All of the soundtracks in the Ocean’s series make great studying music. I found this album freshman year of college and listened to it constantly. The electronic, groovy, energetic sound kept me going for many a project and test. And it’s just enjoyable music.
8. The Lord of the Rings: Fellowship of the Ring (2001)
Director: Peter Jackson, Music by Howard Shore
Favorite Song: “Concerning Hobbits” by Howard Shore
Shore does a great job of matching intense scenes with equally intense music– or making it even more intense through the score. But I also love his simple Hobbit music, because it sounds peaceful, calm, full of life. Quite relaxing to listen to.
7. Crash (2004)
Director: Paul Haggis, Music by Mark Isham
Favorite Song: “In the Deep” by Bird York
This movie is emotionally charged, emotionally draining. The investigation of cultural and racial issues makes the viewer question so much– and fortunately the music is mainly synth and ambiant sounds. You aren’t pulled out of the story by a familiar song, but feel the dramatic energy mounting through Mark Isham’s music. Especially in the scene depicted on the soundtrack cover.
6. O Brother, Where Art Thou? (2000)
Writers/Directors/Producers: Joel and Ethan Coen, Album Producer: T-Bone Burnett
Favorite Song: “I Am A Man of Constant Sorrow” by The Soggy Bottom Boys
I mean, who doesn’t love this soundtrack. Enough said.
5. Toy Story (1995)
Director: John Lasseter, Music by Randy Newman
Favorite Song: “You’ve Got A Friend in Me” by Randy Newman
I love all of Randy Newman’s Pixar work. Almost listed “A Bug’s Life” but he really only has one main song on there. Still, the music is lifting and light, energetic and bubbly, or drawling and meek. Just right for these family adventure movies.
4. Tarzan (1999)
Directors: Kevin Lima and Chris Buck, Music by Mark Mancina and Phil Collins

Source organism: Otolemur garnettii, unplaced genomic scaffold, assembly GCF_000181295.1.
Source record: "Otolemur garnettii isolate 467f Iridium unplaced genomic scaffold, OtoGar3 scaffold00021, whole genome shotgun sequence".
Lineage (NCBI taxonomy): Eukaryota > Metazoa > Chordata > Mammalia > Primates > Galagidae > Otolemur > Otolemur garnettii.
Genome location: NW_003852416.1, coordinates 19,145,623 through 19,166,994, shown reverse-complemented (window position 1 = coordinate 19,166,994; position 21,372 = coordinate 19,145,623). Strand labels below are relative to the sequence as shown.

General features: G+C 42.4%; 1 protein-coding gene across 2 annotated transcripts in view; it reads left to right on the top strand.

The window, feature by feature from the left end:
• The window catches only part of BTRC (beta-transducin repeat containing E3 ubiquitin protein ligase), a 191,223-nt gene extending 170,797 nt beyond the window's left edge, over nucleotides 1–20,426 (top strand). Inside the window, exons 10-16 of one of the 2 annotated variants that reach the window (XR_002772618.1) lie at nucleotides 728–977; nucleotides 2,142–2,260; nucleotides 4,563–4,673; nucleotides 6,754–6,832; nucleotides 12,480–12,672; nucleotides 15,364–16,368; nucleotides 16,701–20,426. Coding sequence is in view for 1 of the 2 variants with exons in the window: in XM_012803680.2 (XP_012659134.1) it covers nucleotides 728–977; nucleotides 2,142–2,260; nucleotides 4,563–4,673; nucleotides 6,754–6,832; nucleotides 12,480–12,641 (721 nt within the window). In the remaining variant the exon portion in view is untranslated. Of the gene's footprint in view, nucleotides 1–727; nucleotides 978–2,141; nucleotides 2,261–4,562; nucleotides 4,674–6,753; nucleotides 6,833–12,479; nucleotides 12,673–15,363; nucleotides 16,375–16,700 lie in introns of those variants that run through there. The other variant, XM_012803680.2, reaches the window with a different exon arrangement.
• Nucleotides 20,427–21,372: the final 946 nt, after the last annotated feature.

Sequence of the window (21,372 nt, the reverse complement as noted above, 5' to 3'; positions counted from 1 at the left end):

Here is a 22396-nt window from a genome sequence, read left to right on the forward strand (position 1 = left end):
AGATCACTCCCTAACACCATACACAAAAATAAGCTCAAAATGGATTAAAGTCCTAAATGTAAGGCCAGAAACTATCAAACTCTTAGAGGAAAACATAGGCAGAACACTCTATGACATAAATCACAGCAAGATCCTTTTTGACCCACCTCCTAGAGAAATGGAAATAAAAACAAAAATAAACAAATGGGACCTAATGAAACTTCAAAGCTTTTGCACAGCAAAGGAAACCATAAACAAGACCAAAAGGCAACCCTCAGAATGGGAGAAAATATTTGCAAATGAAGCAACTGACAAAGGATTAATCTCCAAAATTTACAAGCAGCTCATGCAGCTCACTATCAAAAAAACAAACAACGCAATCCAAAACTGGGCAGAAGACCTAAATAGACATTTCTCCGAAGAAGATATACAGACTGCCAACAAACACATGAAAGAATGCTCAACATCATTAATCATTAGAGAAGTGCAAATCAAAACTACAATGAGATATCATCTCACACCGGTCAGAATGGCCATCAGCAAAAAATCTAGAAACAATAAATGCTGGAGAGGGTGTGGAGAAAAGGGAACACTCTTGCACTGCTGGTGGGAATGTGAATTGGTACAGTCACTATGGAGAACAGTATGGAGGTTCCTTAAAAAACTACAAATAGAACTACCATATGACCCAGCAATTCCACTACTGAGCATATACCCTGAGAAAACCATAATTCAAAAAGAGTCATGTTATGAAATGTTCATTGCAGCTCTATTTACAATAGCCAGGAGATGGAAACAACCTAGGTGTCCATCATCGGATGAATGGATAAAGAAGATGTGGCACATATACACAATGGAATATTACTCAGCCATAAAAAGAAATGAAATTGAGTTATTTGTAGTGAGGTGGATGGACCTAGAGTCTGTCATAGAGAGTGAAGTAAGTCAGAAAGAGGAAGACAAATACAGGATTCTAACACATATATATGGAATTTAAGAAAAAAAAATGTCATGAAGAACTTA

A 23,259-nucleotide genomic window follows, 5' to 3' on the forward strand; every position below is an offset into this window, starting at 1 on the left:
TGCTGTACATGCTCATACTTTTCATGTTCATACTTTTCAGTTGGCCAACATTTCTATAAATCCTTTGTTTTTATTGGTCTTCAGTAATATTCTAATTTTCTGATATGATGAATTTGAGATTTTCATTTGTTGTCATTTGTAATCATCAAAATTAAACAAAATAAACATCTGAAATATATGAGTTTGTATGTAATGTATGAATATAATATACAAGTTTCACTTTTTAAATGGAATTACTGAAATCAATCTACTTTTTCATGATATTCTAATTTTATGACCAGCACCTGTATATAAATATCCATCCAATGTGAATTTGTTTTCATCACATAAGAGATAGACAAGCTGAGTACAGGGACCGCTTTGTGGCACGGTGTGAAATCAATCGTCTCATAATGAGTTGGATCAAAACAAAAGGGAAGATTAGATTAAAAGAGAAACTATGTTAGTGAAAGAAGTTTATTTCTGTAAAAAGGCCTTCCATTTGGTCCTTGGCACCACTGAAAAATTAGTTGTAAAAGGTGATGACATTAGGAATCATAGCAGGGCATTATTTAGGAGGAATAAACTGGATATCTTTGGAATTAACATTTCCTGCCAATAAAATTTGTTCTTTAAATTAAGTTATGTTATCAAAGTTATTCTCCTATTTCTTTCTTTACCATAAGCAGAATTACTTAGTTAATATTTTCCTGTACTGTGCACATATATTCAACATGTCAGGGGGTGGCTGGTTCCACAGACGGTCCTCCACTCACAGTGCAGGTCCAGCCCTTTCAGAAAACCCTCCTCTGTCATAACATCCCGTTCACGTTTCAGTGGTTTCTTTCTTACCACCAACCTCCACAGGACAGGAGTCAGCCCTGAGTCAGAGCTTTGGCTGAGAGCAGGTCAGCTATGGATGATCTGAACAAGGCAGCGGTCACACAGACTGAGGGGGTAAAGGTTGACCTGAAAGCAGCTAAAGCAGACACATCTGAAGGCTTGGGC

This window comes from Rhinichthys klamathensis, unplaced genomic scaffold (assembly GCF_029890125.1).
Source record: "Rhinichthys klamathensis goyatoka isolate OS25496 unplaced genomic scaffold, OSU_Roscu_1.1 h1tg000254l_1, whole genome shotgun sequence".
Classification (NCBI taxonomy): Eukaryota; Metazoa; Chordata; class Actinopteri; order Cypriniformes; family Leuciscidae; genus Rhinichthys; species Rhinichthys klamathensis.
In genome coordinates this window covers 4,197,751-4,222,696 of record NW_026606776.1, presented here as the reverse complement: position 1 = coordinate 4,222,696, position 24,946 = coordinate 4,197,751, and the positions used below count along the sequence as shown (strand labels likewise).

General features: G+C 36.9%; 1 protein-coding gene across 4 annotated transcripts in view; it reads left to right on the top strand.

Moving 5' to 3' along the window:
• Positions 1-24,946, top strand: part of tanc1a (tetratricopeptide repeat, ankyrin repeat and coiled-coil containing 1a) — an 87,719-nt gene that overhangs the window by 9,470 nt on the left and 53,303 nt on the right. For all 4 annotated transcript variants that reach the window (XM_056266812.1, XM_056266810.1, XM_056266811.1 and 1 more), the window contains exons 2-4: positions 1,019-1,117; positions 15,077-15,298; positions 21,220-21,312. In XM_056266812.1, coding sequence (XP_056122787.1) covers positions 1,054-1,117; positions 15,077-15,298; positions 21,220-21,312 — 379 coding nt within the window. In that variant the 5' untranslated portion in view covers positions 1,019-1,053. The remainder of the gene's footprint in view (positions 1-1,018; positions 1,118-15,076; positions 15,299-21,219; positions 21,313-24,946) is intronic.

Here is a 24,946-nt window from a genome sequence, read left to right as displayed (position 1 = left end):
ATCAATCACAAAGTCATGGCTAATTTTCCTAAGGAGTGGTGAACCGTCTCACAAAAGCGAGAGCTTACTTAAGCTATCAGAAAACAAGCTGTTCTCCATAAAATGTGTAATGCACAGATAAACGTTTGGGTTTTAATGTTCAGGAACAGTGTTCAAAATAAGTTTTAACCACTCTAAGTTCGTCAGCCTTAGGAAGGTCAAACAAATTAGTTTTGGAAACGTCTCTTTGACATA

Favorite Song: “Two Worlds Reprise” by Phil Collins
One of my favorite Disney movies, one of my favorite soundtracks. Phil Collins’ music works so well for this movie– it’s interesting how the same just isn’t true for a later work, Brother Bear. Anyway, his driving rock sound and Mancina’s score places you right in the jungle with Tarzan and Jane and makes you wish you could stay there forever.
3. Remember the Titans (2000)
Director: Boaz Yakin, Music by Trevor Yabin, Music Supervisor: Kathy Nelson
Favorite Song: “Up Around the Bend” by Creedence Clearwater Revival
There’s something about music from the 1960s and 1970s. Surely it’s a product of its time. When serious issues like race and war and death were everywhere, there needed to be some music that resonated with hope, peace, love, and goodwill. Same is true for this difficult but inspiring movie. The songs lift you up and make you want to dance. Which I do.
2. Guardians of the Galaxy (2014)
Director: James Gunn, Music by Tyler Bates, Music Supervisor: Dave Jordan
Favorite Song: Too Hard to Choose
I could have listed this as number one, but I refrained, because it’s such a recent addition I have to evaluate it over time. I do think it’s funny that Remember the Titans has two of the same songs on it as Awesome Mix Vol I. Once again, there’s something about that music… But I think the choices for this film were just perfect. Each song fits the scene– or does each scene fit the song? From the hopelessness of “I’m Not In Love” to the dancing groove of “O-O-H Child,” I love every moment, every choice, every song.
1. Anything By John Williams
Favorite Song: Too Hard To Choose
Just go here and see all the compositions that John Williams has made. Be amazed, and go see one of those movies. 2 hours later, you’ll re-emerge from the world that Williams creates with his score and wish to dive in again.
What are your favorite soundtracks?